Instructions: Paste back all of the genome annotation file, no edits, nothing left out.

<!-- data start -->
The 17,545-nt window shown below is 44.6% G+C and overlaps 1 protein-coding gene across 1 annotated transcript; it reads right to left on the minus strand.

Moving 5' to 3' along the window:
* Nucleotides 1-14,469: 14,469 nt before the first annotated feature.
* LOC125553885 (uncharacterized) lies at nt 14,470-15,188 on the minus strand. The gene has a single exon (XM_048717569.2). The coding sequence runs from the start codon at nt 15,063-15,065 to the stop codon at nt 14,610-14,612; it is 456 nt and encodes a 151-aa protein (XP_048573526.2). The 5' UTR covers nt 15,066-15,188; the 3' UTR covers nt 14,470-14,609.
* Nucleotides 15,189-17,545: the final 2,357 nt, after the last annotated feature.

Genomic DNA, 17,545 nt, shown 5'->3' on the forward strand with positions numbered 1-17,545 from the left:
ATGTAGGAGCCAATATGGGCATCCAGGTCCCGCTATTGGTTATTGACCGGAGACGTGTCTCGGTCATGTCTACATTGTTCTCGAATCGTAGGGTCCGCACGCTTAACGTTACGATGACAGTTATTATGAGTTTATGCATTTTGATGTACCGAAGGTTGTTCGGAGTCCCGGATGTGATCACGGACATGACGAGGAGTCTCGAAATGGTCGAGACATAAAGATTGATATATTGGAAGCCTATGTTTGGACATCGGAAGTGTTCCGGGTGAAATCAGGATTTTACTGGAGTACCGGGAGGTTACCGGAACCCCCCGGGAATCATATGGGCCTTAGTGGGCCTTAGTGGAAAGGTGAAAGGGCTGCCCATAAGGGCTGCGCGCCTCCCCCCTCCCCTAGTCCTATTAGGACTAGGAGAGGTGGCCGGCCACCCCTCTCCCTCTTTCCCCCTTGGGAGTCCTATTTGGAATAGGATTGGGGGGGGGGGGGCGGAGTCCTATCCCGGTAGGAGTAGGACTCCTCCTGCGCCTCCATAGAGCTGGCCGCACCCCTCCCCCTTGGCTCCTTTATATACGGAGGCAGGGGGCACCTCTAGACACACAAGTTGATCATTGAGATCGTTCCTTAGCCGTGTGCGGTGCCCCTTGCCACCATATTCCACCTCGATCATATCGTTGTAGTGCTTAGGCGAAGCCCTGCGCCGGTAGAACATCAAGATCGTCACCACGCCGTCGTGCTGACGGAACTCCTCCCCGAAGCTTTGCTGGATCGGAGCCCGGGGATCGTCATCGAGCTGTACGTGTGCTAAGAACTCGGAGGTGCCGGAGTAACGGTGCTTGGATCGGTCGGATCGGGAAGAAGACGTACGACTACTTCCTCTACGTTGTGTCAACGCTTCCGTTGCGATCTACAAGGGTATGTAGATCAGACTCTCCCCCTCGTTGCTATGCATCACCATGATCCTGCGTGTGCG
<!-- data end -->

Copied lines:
The 17,545-nt window shown below is 44.6% G+C and overlaps 1 protein-coding gene across 1 annotated transcript; it reads right to left on the minus strand.

Moving 5' to 3' along the window:
* Nucleotides 1-14,469: 14,469 nt before the first annotated feature.
* LOC125553885 (uncharacterized) lies at nt 14,470-15,188 on the minus strand. The gene has a single exon (XM_048717569.2). The coding sequence runs from the start codon at nt 15,063-15,065 to the stop codon at nt 14,610-14,612; it is 456 nt and encodes a 151-aa protein (XP_048573526.2). The 5' UTR covers nt 15,066-15,188; the 3' UTR covers nt 14,470-14,609.
* Nucleotides 15,189-17,545: the final 2,357 nt, after the last annotated feature.

Genomic DNA, 17,545 nt, shown 5'->3' on the forward strand with positions numbered 1-17,545 from the left:
ATGTAGGAGCCAATATGGGCATCCAGGTCCCGCTATTGGTTATTGACCGGAGACGTGTCTCGGTCATGTCTACATTGTTCTCGAATCGTAGGGTCCGCACGCTTAACGTTACGATGACAGTTATTATGAGTTTATGCATTTTGATGTACCGAAGGTTGTTCGGAGTCCCGGATGTGATCACGGACATGACGAGGAGTCTCGAAATGGTCGAGACATAAAGATTGATATATTGGAAGCCTATGTTTGGACATCGGAAGTGTTCCGGGTGAAATCAGGATTTTACTGGAGTACCGGGAGGTTACCGGAACCCCCCGGGAATCATATGGGCCTTAGTGGGCCTTAGTGGAAAGGTGAAAGGGCTGCCCATAAGGGCTGCGCGCCTCCCCCCTCCCCTAGTCCTATTAGGACTAGGAGAGGTGGCCGGCCACCCCTCTCCCTCTTTCCCCCTTGGGAGTCCTATTTGGAATAGGATTGGGGGGGGGGGGGCGGAGTCCTATCCCGGTAGGAGTAGGACTCCTCCTGCGCCTCCATAGAGCTGGCCGCACCCCTCCCCCTTGGCTCCTTTATATACGGAGGCAGGGGGCACCTCTAGACACACAAGTTGATCATTGAGATCGTTCCTTAGCCGTGTGCGGTGCCCCTTGCCACCATATTCCACCTCGATCATATCGTTGTAGTGCTTAGGCGAAGCCCTGCGCCGGTAGAACATCAAGATCGTCACCACGCCGTCGTGCTGACGGAACTCCTCCCCGAAGCTTTGCTGGATCGGAGCCCGGGGATCGTCATCGAGCTGTACGTGTGCTAAGAACTCGGAGGTGCCGGAGTAACGGTGCTTGGATCGGTCGGATCGGGAAGAAGACGTACGACTACTTCCTCTACGTTGTGTCAACGCTTCCGTTGCGATCTACAAGGGTATGTAGATCAGACTCTCCCCCTCGTTGCTATGCATCACCATGATCCTGCGTGTGCG